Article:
Adam Goucher posted this last week on Twitter:
I think it’s certainly worth considering – I mean, how’s the old saying go, something about learning something new every day? In our day and age, and especially in the software development arena in which I work, there’s always something new going on, a new challenge to overcome. Dan Pink, author of Drive, talks about our desire for Autonomy, Mastery and Purpose — Mastery is the urge to get better and better at something that matters. I hope you’re not stuck in a position where you’re not learning, where you don’t have an opportunity to improve your skills.
So, assuming that you’re learning something at least once a week, what are you doing with that knowledge? Are you sharing it with your co-workers, with your peers, with others in the industry?
There are plenty of reasons why some people don’t blog publicly. Some ideas are considered proprietary; sharing them outside of your company is frowned upon or may even be a fireable offense. Consider though, are you at least sharing your learning with others inside your company – via an internal Wiki, blog, or newsletter? Does your team get together for lunch and talk about what they’re doing and how they’re doing it? If not, what does this say about the investment you and your company are making?
Once you walk out of the office at the end of the day, your brain (hopefully) doesn’t stop working, and neither does your opportunity to learn and to help others. During my time as a leader in a Boy Scout troop, one of our ongoing philosophies was that we learn best by teaching. When a boy said they didn’t know how to do something, we’d get them some instruction and ask them to be ready to teach a few other boys at the next campout.
So when you’ve just overcome a problem that’s been bugging you for a few hours, learned a new programming pattern, or discovered a new tool that saves you some time, it’s time to teach someone else. Generalize the challenge, so you’re not giving away any of your company’s trade secrets. Start by explaining it to your favorite rubber duck, then get your explanation down on paper – or at least in a text editor. Send it out to a few trusted colleagues, or start a simple blog. You don’t have to advertise it widely if you don’t want – just the act of writing it will solidify the concepts and lead you to learn it more in-depth. This is also a really great confidence-builder: As you keep doing this, you’ll start to realize that you are becoming an expert, that people are looking to you for answers, and that your boss should realize what a valued employee you really are.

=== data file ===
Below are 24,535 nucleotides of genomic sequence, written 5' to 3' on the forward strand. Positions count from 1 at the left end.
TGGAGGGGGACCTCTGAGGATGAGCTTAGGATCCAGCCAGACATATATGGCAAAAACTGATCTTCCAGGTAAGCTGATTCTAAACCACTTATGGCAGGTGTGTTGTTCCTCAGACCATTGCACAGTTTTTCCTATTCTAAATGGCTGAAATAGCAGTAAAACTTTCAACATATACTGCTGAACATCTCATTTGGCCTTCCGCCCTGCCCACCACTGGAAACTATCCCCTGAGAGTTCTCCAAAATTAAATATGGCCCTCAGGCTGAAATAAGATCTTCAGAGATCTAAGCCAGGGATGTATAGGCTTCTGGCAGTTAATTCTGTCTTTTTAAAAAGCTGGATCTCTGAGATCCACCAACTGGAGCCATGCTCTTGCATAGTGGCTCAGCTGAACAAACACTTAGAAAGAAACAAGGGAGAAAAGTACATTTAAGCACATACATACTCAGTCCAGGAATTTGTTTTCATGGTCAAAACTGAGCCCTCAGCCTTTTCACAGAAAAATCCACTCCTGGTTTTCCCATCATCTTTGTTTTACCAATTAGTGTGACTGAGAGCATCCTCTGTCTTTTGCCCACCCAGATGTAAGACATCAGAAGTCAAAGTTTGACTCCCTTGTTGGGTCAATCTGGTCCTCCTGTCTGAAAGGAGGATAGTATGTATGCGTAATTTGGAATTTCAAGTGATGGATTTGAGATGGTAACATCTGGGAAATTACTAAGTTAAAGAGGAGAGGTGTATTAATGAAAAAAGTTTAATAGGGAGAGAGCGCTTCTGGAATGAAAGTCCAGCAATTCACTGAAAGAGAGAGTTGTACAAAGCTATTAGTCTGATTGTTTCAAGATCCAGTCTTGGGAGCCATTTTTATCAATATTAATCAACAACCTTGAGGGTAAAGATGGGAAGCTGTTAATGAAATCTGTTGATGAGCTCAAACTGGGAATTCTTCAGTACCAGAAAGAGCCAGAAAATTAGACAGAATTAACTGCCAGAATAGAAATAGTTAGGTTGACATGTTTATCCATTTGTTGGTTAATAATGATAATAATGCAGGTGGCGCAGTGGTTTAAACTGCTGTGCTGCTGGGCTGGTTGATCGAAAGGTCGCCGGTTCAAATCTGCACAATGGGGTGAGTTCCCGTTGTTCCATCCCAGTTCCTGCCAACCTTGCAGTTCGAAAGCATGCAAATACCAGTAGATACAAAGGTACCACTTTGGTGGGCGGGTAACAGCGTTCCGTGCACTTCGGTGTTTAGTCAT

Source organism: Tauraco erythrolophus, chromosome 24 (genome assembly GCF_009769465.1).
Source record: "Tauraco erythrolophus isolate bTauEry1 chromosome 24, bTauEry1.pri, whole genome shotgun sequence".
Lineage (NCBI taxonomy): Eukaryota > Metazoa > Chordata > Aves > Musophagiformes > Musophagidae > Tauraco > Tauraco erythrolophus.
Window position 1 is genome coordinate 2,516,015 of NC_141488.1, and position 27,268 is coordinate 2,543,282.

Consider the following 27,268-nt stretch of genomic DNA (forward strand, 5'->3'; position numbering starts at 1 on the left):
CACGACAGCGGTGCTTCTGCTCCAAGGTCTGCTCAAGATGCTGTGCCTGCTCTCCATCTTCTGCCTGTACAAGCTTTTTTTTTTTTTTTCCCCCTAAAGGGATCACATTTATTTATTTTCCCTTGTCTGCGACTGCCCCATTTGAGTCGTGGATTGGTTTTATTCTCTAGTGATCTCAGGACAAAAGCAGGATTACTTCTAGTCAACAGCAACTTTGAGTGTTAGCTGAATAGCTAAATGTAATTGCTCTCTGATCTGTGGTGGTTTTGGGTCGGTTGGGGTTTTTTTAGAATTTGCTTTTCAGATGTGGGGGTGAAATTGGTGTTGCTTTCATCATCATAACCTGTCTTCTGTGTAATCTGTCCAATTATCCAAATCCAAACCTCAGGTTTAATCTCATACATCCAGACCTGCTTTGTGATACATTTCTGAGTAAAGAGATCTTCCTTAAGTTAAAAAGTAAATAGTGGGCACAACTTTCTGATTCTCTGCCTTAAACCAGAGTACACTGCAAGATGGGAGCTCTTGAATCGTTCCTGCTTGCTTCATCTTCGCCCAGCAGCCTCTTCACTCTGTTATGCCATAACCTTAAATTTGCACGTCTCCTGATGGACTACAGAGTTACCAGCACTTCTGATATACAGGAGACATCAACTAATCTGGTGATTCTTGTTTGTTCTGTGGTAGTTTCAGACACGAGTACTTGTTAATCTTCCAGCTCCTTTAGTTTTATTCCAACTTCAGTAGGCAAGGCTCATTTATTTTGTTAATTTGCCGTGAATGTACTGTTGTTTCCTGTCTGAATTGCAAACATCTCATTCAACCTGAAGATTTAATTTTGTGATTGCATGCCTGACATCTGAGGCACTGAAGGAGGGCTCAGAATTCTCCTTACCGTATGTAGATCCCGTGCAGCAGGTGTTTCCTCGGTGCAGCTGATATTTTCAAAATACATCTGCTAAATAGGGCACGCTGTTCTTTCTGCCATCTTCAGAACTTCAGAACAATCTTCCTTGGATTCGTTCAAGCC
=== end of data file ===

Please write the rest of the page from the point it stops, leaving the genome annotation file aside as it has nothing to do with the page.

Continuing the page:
Here’s an advanced step. When you’re ready — or even better, before you think you really are — stand up. Give a talk on the subject at your office. Get involved with a tech meetup in your area and offer to present it there. People aren’t looking for perfection; they’re looking for you to share what you know and how you’ve learned it (including the stumbles along the way).
Of course, to circle back to Adam’s point (or what I believe it to have been), perhaps the lack of blogging from your team is pointing to a lack of challenge, a lack of learning. Then yea, “you likely have a problem.”
Agree? Disagree? Add your thoughts to the comments here or join the discussion over on Twitter.